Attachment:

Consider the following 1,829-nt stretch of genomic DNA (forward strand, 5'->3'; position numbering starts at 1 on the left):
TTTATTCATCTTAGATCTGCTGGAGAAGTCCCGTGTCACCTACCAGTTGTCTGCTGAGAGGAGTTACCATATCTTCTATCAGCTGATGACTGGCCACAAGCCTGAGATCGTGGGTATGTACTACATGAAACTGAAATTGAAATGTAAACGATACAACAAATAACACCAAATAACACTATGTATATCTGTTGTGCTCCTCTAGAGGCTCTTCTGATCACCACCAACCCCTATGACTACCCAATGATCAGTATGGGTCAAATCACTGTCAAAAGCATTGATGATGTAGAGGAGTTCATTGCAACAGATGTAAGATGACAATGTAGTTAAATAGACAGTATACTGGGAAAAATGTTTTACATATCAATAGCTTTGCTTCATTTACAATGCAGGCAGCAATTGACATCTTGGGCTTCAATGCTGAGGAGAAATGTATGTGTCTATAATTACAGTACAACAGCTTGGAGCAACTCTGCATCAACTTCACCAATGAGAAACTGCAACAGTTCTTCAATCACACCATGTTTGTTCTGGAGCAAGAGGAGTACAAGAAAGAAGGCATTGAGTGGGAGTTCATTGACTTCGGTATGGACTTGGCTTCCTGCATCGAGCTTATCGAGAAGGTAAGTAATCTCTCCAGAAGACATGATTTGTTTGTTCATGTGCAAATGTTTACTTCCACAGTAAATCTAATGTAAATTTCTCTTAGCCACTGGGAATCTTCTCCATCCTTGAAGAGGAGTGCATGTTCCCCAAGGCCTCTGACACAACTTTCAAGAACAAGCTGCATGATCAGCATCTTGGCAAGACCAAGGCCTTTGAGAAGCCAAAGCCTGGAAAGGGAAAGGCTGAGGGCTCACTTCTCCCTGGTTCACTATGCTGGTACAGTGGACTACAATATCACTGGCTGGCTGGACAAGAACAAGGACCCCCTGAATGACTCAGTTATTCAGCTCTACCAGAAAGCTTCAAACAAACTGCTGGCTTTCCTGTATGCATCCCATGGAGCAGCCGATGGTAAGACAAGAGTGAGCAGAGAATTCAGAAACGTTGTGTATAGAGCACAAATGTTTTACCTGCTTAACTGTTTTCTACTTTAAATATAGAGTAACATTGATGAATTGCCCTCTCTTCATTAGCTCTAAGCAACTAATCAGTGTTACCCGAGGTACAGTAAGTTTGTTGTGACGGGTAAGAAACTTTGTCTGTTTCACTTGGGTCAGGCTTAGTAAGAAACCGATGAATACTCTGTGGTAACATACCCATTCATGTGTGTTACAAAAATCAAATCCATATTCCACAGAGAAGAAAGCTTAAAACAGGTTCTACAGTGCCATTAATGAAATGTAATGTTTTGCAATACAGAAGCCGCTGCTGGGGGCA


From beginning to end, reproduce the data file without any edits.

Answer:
Consider the following 1,829-nt stretch of genomic DNA (forward strand, 5'->3'; position numbering starts at 1 on the left):
TTTATTCATCTTAGATCTGCTGGAGAAGTCCCGTGTCACCTACCAGTTGTCTGCTGAGAGGAGTTACCATATCTTCTATCAGCTGATGACTGGCCACAAGCCTGAGATCGTGGGTATGTACTACATGAAACTGAAATTGAAATGTAAACGATACAACAAATAACACCAAATAACACTATGTATATCTGTTGTGCTCCTCTAGAGGCTCTTCTGATCACCACCAACCCCTATGACTACCCAATGATCAGTATGGGTCAAATCACTGTCAAAAGCATTGATGATGTAGAGGAGTTCATTGCAACAGATGTAAGATGACAATGTAGTTAAATAGACAGTATACTGGGAAAAATGTTTTACATATCAATAGCTTTGCTTCATTTACAATGCAGGCAGCAATTGACATCTTGGGCTTCAATGCTGAGGAGAAATGTATGTGTCTATAATTACAGTACAACAGCTTGGAGCAACTCTGCATCAACTTCACCAATGAGAAACTGCAACAGTTCTTCAATCACACCATGTTTGTTCTGGAGCAAGAGGAGTACAAGAAAGAAGGCATTGAGTGGGAGTTCATTGACTTCGGTATGGACTTGGCTTCCTGCATCGAGCTTATCGAGAAGGTAAGTAATCTCTCCAGAAGACATGATTTGTTTGTTCATGTGCAAATGTTTACTTCCACAGTAAATCTAATGTAAATTTCTCTTAGCCACTGGGAATCTTCTCCATCCTTGAAGAGGAGTGCATGTTCCCCAAGGCCTCTGACACAACTTTCAAGAACAAGCTGCATGATCAGCATCTTGGCAAGACCAAGGCCTTTGAGAAGCCAAAGCCTGGAAAGGGAAAGGCTGAGGGCTCACTTCTCCCTGGTTCACTATGCTGGTACAGTGGACTACAATATCACTGGCTGGCTGGACAAGAACAAGGACCCCCTGAATGACTCAGTTATTCAGCTCTACCAGAAAGCTTCAAACAAACTGCTGGCTTTCCTGTATGCATCCCATGGAGCAGCCGATGGTAAGACAAGAGTGAGCAGAGAATTCAGAAACGTTGTGTATAGAGCACAAATGTTTTACCTGCTTAACTGTTTTCTACTTTAAATATAGAGTAACATTGATGAATTGCCCTCTCTTCATTAGCTCTAAGCAACTAATCAGTGTTACCCGAGGTACAGTAAGTTTGTTGTGACGGGTAAGAAACTTTGTCTGTTTCACTTGGGTCAGGCTTAGTAAGAAACCGATGAATACTCTGTGGTAACATACCCATTCATGTGTGTTACAAAAATCAAATCCATATTCCACAGAGAAGAAAGCTTAAAACAGGTTCTACAGTGCCATTAATGAAATGTAATGTTTTGCAATACAGAAGCCGCTGCTGGGGGCA